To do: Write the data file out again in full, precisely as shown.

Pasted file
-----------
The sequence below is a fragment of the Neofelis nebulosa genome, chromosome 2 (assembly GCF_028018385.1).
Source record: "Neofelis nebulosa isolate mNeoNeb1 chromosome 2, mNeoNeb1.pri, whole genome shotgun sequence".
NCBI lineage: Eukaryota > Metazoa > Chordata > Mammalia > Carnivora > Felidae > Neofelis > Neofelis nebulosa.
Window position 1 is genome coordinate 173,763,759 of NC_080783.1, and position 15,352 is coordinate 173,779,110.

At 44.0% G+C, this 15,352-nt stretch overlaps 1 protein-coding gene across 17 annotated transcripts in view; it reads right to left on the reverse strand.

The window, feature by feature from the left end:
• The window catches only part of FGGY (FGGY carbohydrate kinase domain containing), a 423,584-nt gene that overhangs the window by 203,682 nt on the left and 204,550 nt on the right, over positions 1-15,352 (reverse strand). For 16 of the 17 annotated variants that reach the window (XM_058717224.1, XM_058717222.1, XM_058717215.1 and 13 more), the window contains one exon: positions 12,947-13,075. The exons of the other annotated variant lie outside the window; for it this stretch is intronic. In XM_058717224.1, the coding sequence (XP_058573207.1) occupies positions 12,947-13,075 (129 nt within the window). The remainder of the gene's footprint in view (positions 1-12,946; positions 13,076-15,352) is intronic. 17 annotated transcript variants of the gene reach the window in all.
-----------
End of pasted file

The sequence below is a fragment of the Neofelis nebulosa genome, chromosome 2 (assembly GCF_028018385.1).
Source record: "Neofelis nebulosa isolate mNeoNeb1 chromosome 2, mNeoNeb1.pri, whole genome shotgun sequence".
NCBI lineage: Eukaryota > Metazoa > Chordata > Mammalia > Carnivora > Felidae > Neofelis > Neofelis nebulosa.
Window position 1 is genome coordinate 173,763,759 of NC_080783.1, and position 15,352 is coordinate 173,779,110.

At 44.0% G+C, this 15,352-nt stretch overlaps 1 protein-coding gene across 17 annotated transcripts in view; it reads right to left on the reverse strand.

The window, feature by feature from the left end:
• The window catches only part of FGGY (FGGY carbohydrate kinase domain containing), a 423,584-nt gene that overhangs the window by 203,682 nt on the left and 204,550 nt on the right, over positions 1-15,352 (reverse strand). For 16 of the 17 annotated variants that reach the window (XM_058717224.1, XM_058717222.1, XM_058717215.1 and 13 more), the window contains one exon: positions 12,947-13,075. The exons of the other annotated variant lie outside the window; for it this stretch is intronic. In XM_058717224.1, the coding sequence (XP_058573207.1) occupies positions 12,947-13,075 (129 nt within the window). The remainder of the gene's footprint in view (positions 1-12,946; positions 13,076-15,352) is intronic. 17 annotated transcript variants of the gene reach the window in all.